Gardener: Gayla Trail is the author of You Grow Girl: The Groundbreaking Guide to Gardening (Fireside, 2005)
Expert pick: Potatoes
Why she picked them: "They're tastier than grocery-store fare, are easy to grow in the tiniest places and my grandmother grew them in a bucket on her balcony," says Trail. "Potatoes might seem like an absurd crop to labor over, but buttery, soft potatoes right out of the garden taste like nothing you've ever eaten. My favorite is 'Fingerling,' a small variety that looks like creepy witch's fingers."
Growing Tips: Potatoes start from a seed potato. To make a seed, cut a large potato into 1.5-inch chunks. Each must have one "eye" (the gnarly spot where sprouts are formed). Set your seed potatoes in a cool, dark location for a few days, then put in a large bucket with a few holes in it.
What you should know: "The trick is to add only 5 -10 inches of soil to the bottom of the can. Bury your seed potato and wait for it to grow. Once the vine starts to develop, add more soil, creating a mound around the vine. Continue adding more soil until the vine reaches the top."
Gardener: John Neville is the estate horticulturist at The Duke Mansion, a bed and breakfast in Charlotte, N.C.
Expert pick: Rosemary
Why he picked it: "On a hot summer afternoon, I was working in the garden and realized that I had a meeting in a couple of minutes," says Neville. "I had time to wash my hands but no time to change clothes. Thankfully, I had a rosemary bush in my garden. I briskly brushed against it and the resin from the rosemary clung to my trousers and that hid the odors of my excursions."
Growing tips: "Rosemary does best in full sun with a well-drained soil. I have grown it in a light, sandy soil with great results. The only insect problem I've had is white flies. I remedied this with a layer of red cedar mulch."
What you should know: "After taking several cuttings, hang upside down in a dry room. Within two weeks, you can strip the leaves off and put them in small bags to give as gifts or make potpourri. The great thing about rosemary is that you can take clippings from it year-round. There is nothing better than a fresh sprig of rosemary in your cooking."
Gardener: Cheryl Salatino is a home landscape designer with Dancing Shadows Garden Design in Sudbury, Mass.
Expert pick: Dwarf fothergilla, a small, deciduous woody shrub
Why she picked it: "I fell for this plant when I saw the large species in bloom at the Arnold Arboretum, but knew I could never put it in small gardens," says Salatino. "Its bloom is a soft, white bottlebrush flower with a honey-like scent."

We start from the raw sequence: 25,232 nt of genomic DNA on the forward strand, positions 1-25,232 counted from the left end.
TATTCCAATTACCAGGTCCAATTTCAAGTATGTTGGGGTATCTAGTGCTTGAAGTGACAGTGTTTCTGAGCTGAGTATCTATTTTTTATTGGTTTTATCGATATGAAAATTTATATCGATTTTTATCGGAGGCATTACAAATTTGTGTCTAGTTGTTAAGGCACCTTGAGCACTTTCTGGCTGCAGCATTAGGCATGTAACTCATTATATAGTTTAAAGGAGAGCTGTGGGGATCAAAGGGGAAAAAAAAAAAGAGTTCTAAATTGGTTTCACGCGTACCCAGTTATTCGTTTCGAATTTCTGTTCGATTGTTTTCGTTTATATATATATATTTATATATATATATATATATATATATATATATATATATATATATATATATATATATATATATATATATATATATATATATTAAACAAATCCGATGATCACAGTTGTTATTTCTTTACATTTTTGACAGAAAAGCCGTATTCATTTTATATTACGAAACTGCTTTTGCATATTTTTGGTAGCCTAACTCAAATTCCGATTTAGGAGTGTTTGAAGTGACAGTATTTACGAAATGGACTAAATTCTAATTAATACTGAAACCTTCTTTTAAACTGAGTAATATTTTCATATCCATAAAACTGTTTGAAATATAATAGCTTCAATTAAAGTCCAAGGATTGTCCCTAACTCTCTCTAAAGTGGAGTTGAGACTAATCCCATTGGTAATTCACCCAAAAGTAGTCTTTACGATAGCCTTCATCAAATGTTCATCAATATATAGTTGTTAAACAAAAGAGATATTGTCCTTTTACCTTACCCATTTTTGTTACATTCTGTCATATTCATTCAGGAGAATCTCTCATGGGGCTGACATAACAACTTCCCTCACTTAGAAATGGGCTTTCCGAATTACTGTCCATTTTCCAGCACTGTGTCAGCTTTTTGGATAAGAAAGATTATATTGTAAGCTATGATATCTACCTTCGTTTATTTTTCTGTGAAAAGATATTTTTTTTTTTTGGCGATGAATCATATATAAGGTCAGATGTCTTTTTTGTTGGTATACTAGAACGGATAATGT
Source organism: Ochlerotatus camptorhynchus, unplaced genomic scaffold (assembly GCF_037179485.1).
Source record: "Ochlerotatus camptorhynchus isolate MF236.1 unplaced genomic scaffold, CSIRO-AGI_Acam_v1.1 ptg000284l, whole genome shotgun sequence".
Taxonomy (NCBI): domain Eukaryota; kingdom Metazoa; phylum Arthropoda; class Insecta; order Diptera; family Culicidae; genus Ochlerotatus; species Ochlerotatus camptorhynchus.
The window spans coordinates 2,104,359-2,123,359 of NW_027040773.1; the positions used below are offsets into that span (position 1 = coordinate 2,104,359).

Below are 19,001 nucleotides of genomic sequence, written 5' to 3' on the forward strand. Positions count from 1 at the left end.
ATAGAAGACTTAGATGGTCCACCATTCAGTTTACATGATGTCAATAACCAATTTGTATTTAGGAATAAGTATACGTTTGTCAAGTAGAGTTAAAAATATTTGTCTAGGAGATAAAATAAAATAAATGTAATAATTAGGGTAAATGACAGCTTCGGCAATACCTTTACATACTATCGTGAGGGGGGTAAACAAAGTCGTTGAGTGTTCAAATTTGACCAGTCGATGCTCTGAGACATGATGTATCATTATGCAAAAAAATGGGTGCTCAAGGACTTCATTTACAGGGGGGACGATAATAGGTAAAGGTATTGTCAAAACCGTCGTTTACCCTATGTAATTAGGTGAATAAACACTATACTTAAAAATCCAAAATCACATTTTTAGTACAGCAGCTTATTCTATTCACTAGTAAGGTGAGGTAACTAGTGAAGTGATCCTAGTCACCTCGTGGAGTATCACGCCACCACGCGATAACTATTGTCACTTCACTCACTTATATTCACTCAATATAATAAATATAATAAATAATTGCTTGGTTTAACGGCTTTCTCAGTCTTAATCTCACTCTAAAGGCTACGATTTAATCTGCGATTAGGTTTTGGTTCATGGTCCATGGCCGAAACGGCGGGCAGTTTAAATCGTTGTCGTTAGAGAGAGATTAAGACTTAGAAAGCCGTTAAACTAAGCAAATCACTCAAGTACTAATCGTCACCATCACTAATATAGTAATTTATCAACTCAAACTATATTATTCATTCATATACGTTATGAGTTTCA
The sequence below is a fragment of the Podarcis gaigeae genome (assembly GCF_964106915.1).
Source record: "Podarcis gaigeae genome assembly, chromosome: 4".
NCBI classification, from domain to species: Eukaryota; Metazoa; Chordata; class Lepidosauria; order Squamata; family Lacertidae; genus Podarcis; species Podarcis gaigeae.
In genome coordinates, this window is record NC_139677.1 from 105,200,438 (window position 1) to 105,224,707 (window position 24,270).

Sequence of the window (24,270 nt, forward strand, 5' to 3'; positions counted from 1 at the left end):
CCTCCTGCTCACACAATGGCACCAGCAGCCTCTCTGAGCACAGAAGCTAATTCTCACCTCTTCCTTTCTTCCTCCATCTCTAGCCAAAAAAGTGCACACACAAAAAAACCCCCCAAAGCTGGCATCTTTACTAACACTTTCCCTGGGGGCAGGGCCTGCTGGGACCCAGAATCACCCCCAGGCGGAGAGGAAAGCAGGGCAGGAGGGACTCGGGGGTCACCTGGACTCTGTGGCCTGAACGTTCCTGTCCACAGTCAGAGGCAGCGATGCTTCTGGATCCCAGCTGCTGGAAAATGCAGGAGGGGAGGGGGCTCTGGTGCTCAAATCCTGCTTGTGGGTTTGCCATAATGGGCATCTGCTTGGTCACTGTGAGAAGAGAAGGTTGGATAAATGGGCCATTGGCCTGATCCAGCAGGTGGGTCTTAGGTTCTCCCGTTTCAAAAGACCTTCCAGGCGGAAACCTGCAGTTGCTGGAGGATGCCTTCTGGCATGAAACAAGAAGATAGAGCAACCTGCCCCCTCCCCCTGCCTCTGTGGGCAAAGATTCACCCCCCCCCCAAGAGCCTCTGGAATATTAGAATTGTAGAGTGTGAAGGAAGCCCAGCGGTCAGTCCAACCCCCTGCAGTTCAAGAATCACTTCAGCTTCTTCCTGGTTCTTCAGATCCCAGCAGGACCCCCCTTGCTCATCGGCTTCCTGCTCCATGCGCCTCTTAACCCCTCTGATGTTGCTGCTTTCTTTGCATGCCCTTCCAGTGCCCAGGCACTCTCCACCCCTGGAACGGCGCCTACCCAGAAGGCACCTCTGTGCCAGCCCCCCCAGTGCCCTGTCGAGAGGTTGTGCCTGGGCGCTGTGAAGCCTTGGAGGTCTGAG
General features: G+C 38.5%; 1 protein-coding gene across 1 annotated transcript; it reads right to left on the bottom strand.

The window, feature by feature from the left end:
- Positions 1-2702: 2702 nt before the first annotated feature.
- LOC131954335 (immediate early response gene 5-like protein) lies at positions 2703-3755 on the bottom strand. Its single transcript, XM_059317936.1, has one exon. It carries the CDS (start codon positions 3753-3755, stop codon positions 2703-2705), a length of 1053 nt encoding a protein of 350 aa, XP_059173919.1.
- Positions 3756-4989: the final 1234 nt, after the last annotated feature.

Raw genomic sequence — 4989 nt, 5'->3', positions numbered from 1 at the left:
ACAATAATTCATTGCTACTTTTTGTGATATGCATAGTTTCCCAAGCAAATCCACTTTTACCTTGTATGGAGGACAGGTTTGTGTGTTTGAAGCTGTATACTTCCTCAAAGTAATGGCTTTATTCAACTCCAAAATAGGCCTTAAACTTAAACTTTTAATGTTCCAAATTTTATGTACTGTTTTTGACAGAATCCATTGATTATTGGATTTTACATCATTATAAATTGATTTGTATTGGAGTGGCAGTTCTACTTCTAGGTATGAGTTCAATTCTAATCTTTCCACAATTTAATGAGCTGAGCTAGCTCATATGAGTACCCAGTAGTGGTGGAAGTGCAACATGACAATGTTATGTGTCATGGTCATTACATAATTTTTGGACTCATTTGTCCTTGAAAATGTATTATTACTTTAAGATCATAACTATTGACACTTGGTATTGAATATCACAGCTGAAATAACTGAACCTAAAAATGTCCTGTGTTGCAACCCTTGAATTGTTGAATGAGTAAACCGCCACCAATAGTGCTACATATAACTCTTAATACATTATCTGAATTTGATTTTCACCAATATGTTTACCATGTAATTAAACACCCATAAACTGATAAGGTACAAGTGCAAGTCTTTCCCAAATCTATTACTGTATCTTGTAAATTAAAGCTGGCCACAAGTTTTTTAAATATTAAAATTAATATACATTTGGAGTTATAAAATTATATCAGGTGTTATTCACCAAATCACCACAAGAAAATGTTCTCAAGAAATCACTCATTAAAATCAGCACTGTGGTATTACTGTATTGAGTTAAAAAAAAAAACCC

Growing Tips: Plant it and let it grow. If needed, you can contain it (when suckers appear) with an annual pruning at the base. The plant may slowly colonize, depending on the cultivar.
What you should know: The fall color is red, orange and yellow, and its size of 2 feet fits well into mixed shrub and perennial gardens. It's a slow-grower without damaging pests to bother it.
Gardener: Colleen Dieter is the garden maven of Cleveland-based Growingpleasures.com
Expert pick: Purple Coneflower, or Echinacea
Why she picked it: "It's a must-have for me," says Dieter. "It requires little soil amending and little water since it is a prairie wildflower. Purple is hard to come by in the garden, and it complements many other plants."
Growing Tips: It's really easy to grow. "After it blooms, I leave the seed head on for a while until it turns totally brown," Dieter says. "I will take the spent flower part and spread the seeds around myself. That's so you can plant the seeds where you want it to grow. It can be prone to powdery mildew, so it's important to not have any other plants close to it."
What you should know: "It's really versatile because of its size. You could fill an entire bed with it," she says. "Since it's a smaller plant, you can use it around the edges of beds and to highlight a certain spot. I use Echinacea leaves and flowers to make a tincture that helps the immune system prevent illness."
Gardener: Anne Stotesbery is the owner of Ladera Vineyards in Napa Valley, Calif.
Expert pick: Sedum Autumn Joy
Why she picked it: "The blue-green color and waxy succulent-like leaves add nice texture to the space," says Stotesbery.
"I came across Sedum Autumn Joy when I was designing my home garden in Minnesota. The growing season is very short, and I wanted a plant that would bring color to the fall garden, be hardy enough to make it into October, make a statement in the all-white winter landscape and be easy to maintain."
Growing Tips: Don't cut this flower back until spring, since the dried plant adds a lot of interest and texture to the winter garden.
What you should know: "I've seen infestations of aphids which have not been a problem after washing them off. Because of its succulent nature, it is drought-tolerant and needs little water."